Pitomnik Airfield is known to everyone who has ever read about the Stalingrad battle. It’s the main airfield where all the supply of German troops came to, all the wounded were taken out of here. After having lost “Pitomnik” Paulus’s army supply practically ended.
Out of all airfields “Pitomnik”, located 15 km west of the city, was the most suitable one for the needs of Wehrmacht under Stalingrad as it was equipped with a concrete runway strip with illumination, the airfield also had utility light and aircraft lights. The airfield was 5 km north to Pitomnik community and its size was 1500x1200 m. Pitomnik was captured by the 6th army, when it united with the 4th tank army on September 3rd 1942.
Warming up engines of Ju-52 with the help of an air heater at Pitomnik airfield. January 1943
Pitomnik airfield became a spotlight after having surrounded the 6th army under Stalingrad, when day by day the situation in Stalingrad Pocket became more and more disastrous. It is commonly known that wounded and sick Germans headed to Pitomnik from all the corners of Stalingrad with one single purpose- to fly away from that hell. And they all believed it was their only chance to escape. Some of them didn’t manage to achieve their cherished goal and died of cold and starved to death on the march. Bodies were laying along the roads and by the end of the Stalingrad battle no one buried them, because the soil was strongly frozen and exhausted people didn’t have the strength. The rest of the service men tried hardest to get on the flight, but many of them died in pits and tents in waiting due to the same reasons…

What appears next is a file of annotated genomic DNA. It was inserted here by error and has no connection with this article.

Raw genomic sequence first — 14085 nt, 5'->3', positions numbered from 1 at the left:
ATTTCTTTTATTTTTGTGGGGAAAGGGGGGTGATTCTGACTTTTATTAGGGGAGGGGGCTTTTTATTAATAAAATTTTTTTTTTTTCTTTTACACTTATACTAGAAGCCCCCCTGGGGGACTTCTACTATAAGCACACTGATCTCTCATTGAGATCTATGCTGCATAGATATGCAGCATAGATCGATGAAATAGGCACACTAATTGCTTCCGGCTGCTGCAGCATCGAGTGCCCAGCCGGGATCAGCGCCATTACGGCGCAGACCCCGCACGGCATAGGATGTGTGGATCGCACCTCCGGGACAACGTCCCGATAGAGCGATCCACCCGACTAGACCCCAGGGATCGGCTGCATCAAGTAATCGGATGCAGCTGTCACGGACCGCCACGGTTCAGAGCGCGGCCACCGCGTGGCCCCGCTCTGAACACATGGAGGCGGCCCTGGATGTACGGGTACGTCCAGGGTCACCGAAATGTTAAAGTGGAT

German long-range reconnaissance bomber FW 200 “Condor” (1 Gruppe Kampfgeschwader 40), captured by Soviet troops at the Pitomnik airfield in January 1943
However, the mess was not only while landing the aircraft. Delivered by Stalingrad airlift cargos sometimes didn’t have any values for the surrounding. For example, one of the flights to the Pocket delivered big boxes with awards and badges. Among them most were iron crosses. Also they sent thousands of old newspapers sets, soldier notes, caramel, rolls of barbed wire for no reason. Once they even air-delivered women’s mink coats for soldiers instead of food and battle suits.
FW 200 "Condor" at Pitomnik airfield (December 1942)
On the average, the number of arriving cars was clearly not enough. As a rule, the Pocket daily received only 80-120 tons of requested cargo, which was only 1/5 of necessary minimum. This, of course, affected the size of a daily ration. In December bread ration was already just 200 grams on the frontline and 100 grams in rear service and staffs. And in the beginning of January bread ration was reduced to 50 grams per person.
Weather conditions also laid the rules. For example, the second week of December thick fogs and snowstorms causing aircrafts glaciation, doomed Luftwaffe to complete inaction. One shouldn’t forget about superior forces of Russian aviation, which stroke German planes and bombed the airfield itself. The situation for those surrounded in the Pocket particularly complicated after the enemy occupied Morozovskaya and Tazinskaya villages 200 km east of the 6th Army on Christmas days, where German air bases were located. Air approaches to the Pocket now completely passed over the territory occupied by Soviet troops.
Matchbox Go242B2 captured by Soviet troops in February 1943 at Pitomnik airfield
On January 9th the commander of the 6th Army rejected the surrender proposal, and as a result, on the morning of January 10th after several hours of artillery preparation Soviet troops started the liquidation of Stalingrad Pocket. The airfield stopped receiving planes on January 16th and was captured on January 17th.